# Is the "space" between one and two infinite?

1. Jun 20, 2014

### Toppy123

Can the difference between the two numbers (one) be divided infinitely?

If so, are discrete counted numbers actually separated by an infinite "space"?

Does this relationship between the discrete and the continuous (infinite) lie at the heart of reality?

* I am not a scientist, as you may have already figure out!

2. Jun 20, 2014

### Toppy123

And if parallel universes are a reality, are they parallel in time as well as space? (I assume so).

If so, and if time can be divided infinitely, does that explain the idea that a parallel universe can exist "next to" our own but be infinitely far away and therefore unreachable because time (as thought of as the "space" between one thing and another) can be divided infinitely? In other words, we can never inhabit the same time as the parallel universe.

* I may be talking nonsense, but I am curious and willing to learn!

3. Jun 20, 2014

### micromass

Staff Emeritus
In mathematics, the space between one and two is indeed infinitely divisible. In fact, between any two distinct numbers, you can find infinitely many other numbers.

4. Jun 20, 2014

### Toppy123

Can the difference between the two numbers (one) be divided infinitely

If so, are discrete counted numbers actually separated by an infinite "space"?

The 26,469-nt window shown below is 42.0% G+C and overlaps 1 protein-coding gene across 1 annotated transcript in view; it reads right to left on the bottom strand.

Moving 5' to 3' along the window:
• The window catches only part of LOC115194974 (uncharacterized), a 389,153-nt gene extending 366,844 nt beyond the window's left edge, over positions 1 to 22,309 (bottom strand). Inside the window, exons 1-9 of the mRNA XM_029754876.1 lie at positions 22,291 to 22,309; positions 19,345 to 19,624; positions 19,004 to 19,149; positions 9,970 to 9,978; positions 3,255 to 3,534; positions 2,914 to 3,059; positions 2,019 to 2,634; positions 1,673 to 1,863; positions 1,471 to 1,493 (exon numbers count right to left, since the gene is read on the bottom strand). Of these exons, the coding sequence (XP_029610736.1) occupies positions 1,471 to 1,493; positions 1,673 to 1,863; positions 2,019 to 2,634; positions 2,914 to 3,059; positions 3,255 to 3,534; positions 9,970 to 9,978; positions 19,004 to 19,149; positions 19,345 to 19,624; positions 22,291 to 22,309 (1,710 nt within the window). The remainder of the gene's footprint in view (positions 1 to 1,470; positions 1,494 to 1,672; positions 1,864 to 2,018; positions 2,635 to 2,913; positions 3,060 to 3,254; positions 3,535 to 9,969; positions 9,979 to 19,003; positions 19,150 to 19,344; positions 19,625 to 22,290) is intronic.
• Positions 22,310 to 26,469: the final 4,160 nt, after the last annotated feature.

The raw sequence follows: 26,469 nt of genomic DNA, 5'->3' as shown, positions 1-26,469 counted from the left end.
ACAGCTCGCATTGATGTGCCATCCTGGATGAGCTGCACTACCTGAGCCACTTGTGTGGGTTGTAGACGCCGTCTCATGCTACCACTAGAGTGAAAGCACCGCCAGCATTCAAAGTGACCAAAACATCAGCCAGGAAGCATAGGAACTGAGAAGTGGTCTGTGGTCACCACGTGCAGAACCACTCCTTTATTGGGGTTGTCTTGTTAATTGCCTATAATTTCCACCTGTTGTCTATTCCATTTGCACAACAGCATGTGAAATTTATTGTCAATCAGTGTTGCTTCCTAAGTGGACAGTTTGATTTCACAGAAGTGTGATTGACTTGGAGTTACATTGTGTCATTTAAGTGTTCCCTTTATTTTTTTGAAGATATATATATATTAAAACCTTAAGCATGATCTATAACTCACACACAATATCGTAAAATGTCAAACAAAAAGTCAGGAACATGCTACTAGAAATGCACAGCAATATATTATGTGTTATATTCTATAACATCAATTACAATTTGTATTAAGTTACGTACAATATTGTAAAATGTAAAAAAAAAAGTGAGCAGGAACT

Does this relationship between the discrete and the continuous (infinite) lie at the heart of reality?*

And if parallel universes are a reality, are they parallel in time as well as space? (I assume so).

If so, and if time can be divided infinitely, does that explain the idea that a parallel universe can exist "next to" our own but be infinitely far away and therefore unreachable because time (as thought of as the "space" between one thing and another) can be divided infinitely? In other words, we can never inhabit the same time as the parallel universe.**

* I am not a scientist, as you may have already figure out!
** I may be talking nonsense, but I am curious and willing to learn!

5. Jun 20, 2014

### Toppy123

Does this have implications for studying the big bang?

We are looking at the big bang from a backwards perspective. So, if we look at the first second of the start of our universe in the big bang model, we try to chip away from 1 second to try to get to the beginning, eg half a second from the big bang, 0.1 seconds from the big bang, 1 millionth of a second from the big bang. However, if time is infinitely divisible, can we ever get to 0 (the start) or are we destined to chip away without getting to the beginning.

Does this attribute of time (its infinite divisibility) mean that there is a paradox - there can be a start but that the start is infinitely far away (in time) and can never actually be located by reference to discrete numbers?

6. Jun 20, 2014

### bhobba

You need to study Cantors theory of the infinite. Any interval of real numbers - and the natural numbers are real numbers - can be put in 1-1 correspondence with any other interval.

This has important implications for the rigorous theory of the calculus, called analysis, with things like the least upper bound axiom and what not.

However physically its simply a model - whether whatever its modelling has all those properties is anyone's guess - all you can say is as far as has been checked its a good model.

Thanks
Bill

7. Jun 20, 2014

### Staff: Mentor

There are an infinite number of numbers between (for example) zero and one.
That doesn't mean that there's an infinite "space" between zero and one, just that some of the numbers between zero and one are very close to one another.